Wednesday, February 18, 2015

Plastic Heart by De/Vision

I'm probably a little too circumspect in describing how much I like De/Vision material.  I admit that my prior posts on them seem a bit ambivalent.  De/Vision didn't really get consistently good until their fourth album, and I do have to admit that there's a lot of filler in all but two of their albums (Monosex and Popgefahr) but since they have twenty albums available (if you count remix albums, that is--if not, you've still got 14 or so) there is a lot of really good material out there.  A casual glance at the audio files on my memory card on my Android will indicate that other than Depeche Mode tracks, I have more De/Vision than any other single artist.  Probably by quite a long shot, in fact (although Erasure, Mesh, Duran Duran, Pet Shop Boys, and several others have a pretty respectable number of tracks too.)  Some of their tracks are among my favorite synthpop tracks--80s or otherwise--that I turn to over and over again, and have done so for years.

Part of this is the collection of stunningly fabulous remixes of De/Vision songs that I have, though, I should admit.  Not only do they have singles with remixes (like anyone else) but they also did something that was somewhat unprecedented, and which I can't remember ever seeing anywhere else.  They took 2010's Popgefahr, as I mentioned above, already tied for best of their albums ever, with essentially no real filler tracks, and opened up a remix contest.  The intent was that they'd release an all new Popgefahr remixed, with all ten tracks, in order, remixed by an outside source.  In point of fact, they did considerably more.  They released a double-CD with all ten songs remixed twice.  They then put out another release for the North American market, also a double CD, but with all new remixes that are not the same as the European remixes (with a small number of exceptions, which are duplicated.)  Because out of 40 remixes, only three of them are repeats (for a total number of unique remixes of 37) you really should, if you like De/Vision remixes, track down both double-CD releases.  Neither the US nor the European release is qualitatively better than the other (both contain some of my favorite versions, as a matter of fact) you're missing out on great material if you don't get both of them.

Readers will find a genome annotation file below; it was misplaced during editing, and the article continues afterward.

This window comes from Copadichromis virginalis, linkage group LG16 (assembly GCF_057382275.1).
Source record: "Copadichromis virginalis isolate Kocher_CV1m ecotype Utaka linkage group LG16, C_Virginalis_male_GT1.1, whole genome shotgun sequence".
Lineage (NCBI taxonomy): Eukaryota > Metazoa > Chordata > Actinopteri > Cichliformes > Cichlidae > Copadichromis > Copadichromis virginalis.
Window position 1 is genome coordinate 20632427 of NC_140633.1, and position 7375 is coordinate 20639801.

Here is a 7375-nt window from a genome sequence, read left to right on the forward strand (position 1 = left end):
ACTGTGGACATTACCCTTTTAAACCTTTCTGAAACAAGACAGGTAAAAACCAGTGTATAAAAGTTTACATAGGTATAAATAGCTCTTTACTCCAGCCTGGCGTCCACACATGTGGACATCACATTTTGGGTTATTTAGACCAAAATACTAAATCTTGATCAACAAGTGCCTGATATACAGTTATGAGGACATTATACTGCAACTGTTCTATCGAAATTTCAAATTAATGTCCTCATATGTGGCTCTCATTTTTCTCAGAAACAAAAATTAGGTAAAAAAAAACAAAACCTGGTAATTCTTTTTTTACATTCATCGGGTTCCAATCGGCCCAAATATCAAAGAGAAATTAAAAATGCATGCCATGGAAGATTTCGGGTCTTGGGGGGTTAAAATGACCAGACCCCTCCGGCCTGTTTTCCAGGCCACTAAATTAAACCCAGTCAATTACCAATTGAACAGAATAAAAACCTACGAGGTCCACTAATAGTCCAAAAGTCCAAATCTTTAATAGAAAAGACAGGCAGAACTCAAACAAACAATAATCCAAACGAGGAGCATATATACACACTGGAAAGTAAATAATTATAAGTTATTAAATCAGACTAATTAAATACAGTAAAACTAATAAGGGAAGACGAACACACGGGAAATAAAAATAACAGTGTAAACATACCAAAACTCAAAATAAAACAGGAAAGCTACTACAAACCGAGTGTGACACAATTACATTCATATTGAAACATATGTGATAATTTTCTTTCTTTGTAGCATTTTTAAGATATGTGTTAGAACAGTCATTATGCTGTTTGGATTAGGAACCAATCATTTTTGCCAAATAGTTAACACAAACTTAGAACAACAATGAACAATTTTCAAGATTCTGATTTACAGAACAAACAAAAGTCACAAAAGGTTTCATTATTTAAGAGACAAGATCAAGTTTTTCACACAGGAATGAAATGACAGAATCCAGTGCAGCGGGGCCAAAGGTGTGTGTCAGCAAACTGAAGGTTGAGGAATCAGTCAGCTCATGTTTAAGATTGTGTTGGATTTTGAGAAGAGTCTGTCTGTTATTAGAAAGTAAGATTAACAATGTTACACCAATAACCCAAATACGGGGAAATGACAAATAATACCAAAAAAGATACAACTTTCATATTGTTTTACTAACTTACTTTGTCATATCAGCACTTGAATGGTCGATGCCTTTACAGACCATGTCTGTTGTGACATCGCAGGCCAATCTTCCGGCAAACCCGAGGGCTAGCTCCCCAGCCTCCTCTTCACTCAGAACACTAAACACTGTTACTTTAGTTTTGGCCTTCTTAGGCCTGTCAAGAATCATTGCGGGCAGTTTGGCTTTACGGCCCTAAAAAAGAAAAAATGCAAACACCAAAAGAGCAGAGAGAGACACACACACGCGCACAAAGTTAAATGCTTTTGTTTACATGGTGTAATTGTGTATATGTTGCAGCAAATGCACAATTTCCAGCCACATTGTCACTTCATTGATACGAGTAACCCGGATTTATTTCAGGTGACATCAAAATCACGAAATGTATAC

Then they went and released yet another limited edition remix album with ten completely different remixes of all of the same songs.  Counting the original, that means that there are six versions of the Popgefahr album, and with very few exceptions, all of the tracks are unique.  On top of this, the album did also spawn two CD singles, both of which have at least some other remixes from the album other than those released on the remix album.  This remix frenzy is really quite unprecedented, and it is fun to see it, actually.  It also contributes greatly to the amount of De/Vision sound files that I have on my phone.  I probably have almost as many Popgefahr tracks, in one version or another, as I do all of the other De/Vision tracks put together (on my phone that is.  I actually have all of their albums now, so far, and many of their singles.)  This is, in part, due to the extremely high quality of the songs themselves, but also due to the extremely high quality of many of the remixes.

Sadly, one of my favorite of the tracks, "Twisted Story" only has three remixes, one by Vasyl Tkach and one by Rob Dust.  These two tracks are repeated on both the German and US version of the remix album (the limited edition 3.0 mix has a third remix) and both of them are also on the "Twisted Story" CD single. I would have expected to see more, and given that it was one of my absolute favorite tracks on the original CD, I'm disappointed not to see it out there.

However, one of my other favorite tracks, "Plastic Heart" has all unique remixes, and some fan remixes of nearly equal quality abound on youtube and elsewhere.  I, in fact, have nine versions on my phone, and I'm aware of at least a couple other bootlegs out there here and there.

In fact, I'm going to specifically highlight one of these bootlegs today, but I have to reiterate; this Popgefahr stuff is really good.  Tons of good tracks, tons of good remixes.  I don't love every single remix, of course (a few are totally not my style) but I really do like most of them.  You can buy everything except the US version as a Popgefahr Collection 4-cd from Amazon for less than $40--it includes the two German remix albums, the 3.0 remix album and the original.  You can also buy the US remix albums as an mp3 download (or CD) fairly easily too.  For about $50, you can get six albums with better than 70% (in my opinion) of the tracks being incredibly excellent.  That leaves, if you're somewhat math impaired, only about three versions of any song per album that I could kind of take or leave, or otherwise don't like.  That's an extremely good ratio; better than almost any other album I could name across any genre.

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